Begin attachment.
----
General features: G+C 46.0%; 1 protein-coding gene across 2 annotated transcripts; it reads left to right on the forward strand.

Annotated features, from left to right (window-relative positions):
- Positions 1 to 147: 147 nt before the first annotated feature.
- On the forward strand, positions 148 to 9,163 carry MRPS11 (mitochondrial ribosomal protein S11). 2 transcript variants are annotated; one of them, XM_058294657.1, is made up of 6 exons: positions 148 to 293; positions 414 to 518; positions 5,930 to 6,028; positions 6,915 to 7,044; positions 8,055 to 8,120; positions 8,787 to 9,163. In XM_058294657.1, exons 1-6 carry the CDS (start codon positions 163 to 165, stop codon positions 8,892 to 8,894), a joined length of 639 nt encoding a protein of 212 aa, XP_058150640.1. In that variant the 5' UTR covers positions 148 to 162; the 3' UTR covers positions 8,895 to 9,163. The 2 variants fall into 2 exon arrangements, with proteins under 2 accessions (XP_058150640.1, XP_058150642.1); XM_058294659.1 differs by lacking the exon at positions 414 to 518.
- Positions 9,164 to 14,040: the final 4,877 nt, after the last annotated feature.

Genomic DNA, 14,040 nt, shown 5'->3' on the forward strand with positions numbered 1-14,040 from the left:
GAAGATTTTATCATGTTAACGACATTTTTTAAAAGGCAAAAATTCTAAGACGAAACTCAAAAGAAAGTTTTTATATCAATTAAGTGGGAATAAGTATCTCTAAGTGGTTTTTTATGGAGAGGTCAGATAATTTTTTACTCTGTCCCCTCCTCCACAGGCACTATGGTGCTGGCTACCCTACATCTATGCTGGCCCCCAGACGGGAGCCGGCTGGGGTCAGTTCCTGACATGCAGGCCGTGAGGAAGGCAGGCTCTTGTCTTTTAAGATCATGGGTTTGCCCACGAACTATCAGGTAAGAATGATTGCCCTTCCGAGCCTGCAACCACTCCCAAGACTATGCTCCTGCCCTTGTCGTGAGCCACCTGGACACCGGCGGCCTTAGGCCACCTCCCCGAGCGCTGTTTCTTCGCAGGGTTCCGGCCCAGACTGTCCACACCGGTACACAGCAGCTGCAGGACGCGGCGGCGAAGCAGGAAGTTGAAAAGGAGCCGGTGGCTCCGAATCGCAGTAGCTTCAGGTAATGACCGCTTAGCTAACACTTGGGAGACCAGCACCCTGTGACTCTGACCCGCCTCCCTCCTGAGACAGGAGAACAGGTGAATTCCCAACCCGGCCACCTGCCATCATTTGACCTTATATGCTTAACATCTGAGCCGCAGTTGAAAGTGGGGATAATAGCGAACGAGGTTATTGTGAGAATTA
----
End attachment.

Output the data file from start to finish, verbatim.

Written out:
General features: G+C 46.0%; 1 protein-coding gene across 2 annotated transcripts; it reads left to right on the forward strand.

Annotated features, from left to right (window-relative positions):
- Positions 1 to 147: 147 nt before the first annotated feature.
- On the forward strand, positions 148 to 9,163 carry MRPS11 (mitochondrial ribosomal protein S11). 2 transcript variants are annotated; one of them, XM_058294657.1, is made up of 6 exons: positions 148 to 293; positions 414 to 518; positions 5,930 to 6,028; positions 6,915 to 7,044; positions 8,055 to 8,120; positions 8,787 to 9,163. In XM_058294657.1, exons 1-6 carry the CDS (start codon positions 163 to 165, stop codon positions 8,892 to 8,894), a joined length of 639 nt encoding a protein of 212 aa, XP_058150640.1. In that variant the 5' UTR covers positions 148 to 162; the 3' UTR covers positions 8,895 to 9,163. The 2 variants fall into 2 exon arrangements, with proteins under 2 accessions (XP_058150640.1, XP_058150642.1); XM_058294659.1 differs by lacking the exon at positions 414 to 518.
- Positions 9,164 to 14,040: the final 4,877 nt, after the last annotated feature.

Genomic DNA, 14,040 nt, shown 5'->3' on the forward strand with positions numbered 1-14,040 from the left:
GAAGATTTTATCATGTTAACGACATTTTTTAAAAGGCAAAAATTCTAAGACGAAACTCAAAAGAAAGTTTTTATATCAATTAAGTGGGAATAAGTATCTCTAAGTGGTTTTTTATGGAGAGGTCAGATAATTTTTTACTCTGTCCCCTCCTCCACAGGCACTATGGTGCTGGCTACCCTACATCTATGCTGGCCCCCAGACGGGAGCCGGCTGGGGTCAGTTCCTGACATGCAGGCCGTGAGGAAGGCAGGCTCTTGTCTTTTAAGATCATGGGTTTGCCCACGAACTATCAGGTAAGAATGATTGCCCTTCCGAGCCTGCAACCACTCCCAAGACTATGCTCCTGCCCTTGTCGTGAGCCACCTGGACACCGGCGGCCTTAGGCCACCTCCCCGAGCGCTGTTTCTTCGCAGGGTTCCGGCCCAGACTGTCCACACCGGTACACAGCAGCTGCAGGACGCGGCGGCGAAGCAGGAAGTTGAAAAGGAGCCGGTGGCTCCGAATCGCAGTAGCTTCAGGTAATGACCGCTTAGCTAACACTTGGGAGACCAGCACCCTGTGACTCTGACCCGCCTCCCTCCTGAGACAGGAGAACAGGTGAATTCCCAACCCGGCCACCTGCCATCATTTGACCTTATATGCTTAACATCTGAGCCGCAGTTGAAAGTGGGGATAATAGCGAACGAGGTTATTGTGAGAATTA